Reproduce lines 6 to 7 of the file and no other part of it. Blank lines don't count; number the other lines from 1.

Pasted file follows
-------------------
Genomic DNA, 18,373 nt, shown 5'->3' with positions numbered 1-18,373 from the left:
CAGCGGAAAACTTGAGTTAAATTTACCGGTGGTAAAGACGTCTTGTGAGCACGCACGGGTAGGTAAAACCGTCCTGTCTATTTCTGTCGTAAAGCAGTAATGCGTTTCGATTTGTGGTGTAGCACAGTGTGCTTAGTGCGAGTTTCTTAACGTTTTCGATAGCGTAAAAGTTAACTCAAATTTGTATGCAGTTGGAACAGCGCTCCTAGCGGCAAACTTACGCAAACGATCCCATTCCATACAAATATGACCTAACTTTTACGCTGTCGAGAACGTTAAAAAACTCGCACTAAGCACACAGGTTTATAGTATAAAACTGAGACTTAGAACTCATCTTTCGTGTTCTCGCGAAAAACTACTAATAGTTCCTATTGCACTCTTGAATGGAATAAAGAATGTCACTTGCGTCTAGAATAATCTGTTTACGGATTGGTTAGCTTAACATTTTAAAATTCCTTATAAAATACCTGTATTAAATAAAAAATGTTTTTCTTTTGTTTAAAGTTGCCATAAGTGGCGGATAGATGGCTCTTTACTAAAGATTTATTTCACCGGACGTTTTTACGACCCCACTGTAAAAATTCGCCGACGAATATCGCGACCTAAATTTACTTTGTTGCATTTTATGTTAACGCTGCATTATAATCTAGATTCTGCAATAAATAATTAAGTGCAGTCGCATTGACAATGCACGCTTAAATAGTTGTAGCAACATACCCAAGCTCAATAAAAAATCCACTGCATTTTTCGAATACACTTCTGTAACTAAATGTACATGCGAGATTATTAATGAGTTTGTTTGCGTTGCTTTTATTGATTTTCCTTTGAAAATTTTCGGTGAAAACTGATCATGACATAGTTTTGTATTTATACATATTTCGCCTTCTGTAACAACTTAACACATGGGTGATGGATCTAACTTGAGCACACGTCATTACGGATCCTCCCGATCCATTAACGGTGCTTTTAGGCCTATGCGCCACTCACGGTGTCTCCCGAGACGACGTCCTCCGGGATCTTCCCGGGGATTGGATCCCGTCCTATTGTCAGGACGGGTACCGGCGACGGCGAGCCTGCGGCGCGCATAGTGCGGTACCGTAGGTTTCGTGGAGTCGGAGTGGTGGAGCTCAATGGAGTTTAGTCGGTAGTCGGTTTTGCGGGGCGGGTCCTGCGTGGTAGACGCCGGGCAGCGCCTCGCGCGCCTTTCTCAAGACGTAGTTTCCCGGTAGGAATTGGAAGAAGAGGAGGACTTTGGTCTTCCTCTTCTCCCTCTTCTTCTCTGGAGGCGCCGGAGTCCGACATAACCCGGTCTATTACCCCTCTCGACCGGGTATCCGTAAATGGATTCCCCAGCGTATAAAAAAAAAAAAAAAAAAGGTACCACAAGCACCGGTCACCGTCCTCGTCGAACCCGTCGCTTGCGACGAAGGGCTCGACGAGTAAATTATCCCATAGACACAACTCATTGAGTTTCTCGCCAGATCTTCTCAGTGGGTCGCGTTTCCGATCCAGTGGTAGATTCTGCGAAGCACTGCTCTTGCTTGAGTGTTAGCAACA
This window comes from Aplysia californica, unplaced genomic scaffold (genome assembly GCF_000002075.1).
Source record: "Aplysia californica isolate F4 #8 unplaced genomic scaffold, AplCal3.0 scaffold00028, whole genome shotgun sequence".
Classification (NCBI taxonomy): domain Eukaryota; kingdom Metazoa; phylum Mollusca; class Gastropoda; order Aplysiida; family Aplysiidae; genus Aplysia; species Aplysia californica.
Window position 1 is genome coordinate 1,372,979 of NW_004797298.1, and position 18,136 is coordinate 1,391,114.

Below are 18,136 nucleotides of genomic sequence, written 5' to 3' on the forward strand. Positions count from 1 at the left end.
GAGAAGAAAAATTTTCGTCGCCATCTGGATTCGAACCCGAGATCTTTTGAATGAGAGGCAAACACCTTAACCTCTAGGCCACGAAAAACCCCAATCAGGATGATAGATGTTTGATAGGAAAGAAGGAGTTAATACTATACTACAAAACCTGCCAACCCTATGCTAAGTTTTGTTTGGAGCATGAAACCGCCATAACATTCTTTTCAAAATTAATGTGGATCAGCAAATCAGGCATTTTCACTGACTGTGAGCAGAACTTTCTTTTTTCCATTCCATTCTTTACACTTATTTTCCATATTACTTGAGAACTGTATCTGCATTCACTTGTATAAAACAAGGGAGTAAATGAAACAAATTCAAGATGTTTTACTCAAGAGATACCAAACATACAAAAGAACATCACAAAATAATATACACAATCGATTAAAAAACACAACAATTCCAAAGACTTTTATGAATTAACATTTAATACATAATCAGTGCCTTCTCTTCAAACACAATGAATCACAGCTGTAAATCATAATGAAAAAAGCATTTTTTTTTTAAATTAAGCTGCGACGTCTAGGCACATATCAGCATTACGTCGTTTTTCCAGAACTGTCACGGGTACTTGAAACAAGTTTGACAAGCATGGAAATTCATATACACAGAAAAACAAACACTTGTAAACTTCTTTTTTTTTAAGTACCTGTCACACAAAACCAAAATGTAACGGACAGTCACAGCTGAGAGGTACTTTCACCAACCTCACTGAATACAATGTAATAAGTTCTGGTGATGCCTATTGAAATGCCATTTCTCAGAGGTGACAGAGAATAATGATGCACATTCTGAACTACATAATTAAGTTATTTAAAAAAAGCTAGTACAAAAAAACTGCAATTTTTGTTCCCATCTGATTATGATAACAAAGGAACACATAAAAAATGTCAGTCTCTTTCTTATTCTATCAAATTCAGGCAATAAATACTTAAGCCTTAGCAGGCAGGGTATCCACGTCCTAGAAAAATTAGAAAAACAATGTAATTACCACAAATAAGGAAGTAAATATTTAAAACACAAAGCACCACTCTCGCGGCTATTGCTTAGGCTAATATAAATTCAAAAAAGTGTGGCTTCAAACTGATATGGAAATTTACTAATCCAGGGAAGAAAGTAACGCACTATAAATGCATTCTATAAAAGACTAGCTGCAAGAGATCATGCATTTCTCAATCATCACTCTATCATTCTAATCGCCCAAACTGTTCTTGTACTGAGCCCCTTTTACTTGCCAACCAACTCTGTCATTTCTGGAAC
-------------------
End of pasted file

Window position 1 is genome coordinate 1,372,979 of NW_004797298.1, and position 18,136 is coordinate 1,391,114.

Below are 18,136 nucleotides of genomic sequence, written 5' to 3' on the forward strand. Positions count from 1 at the left end.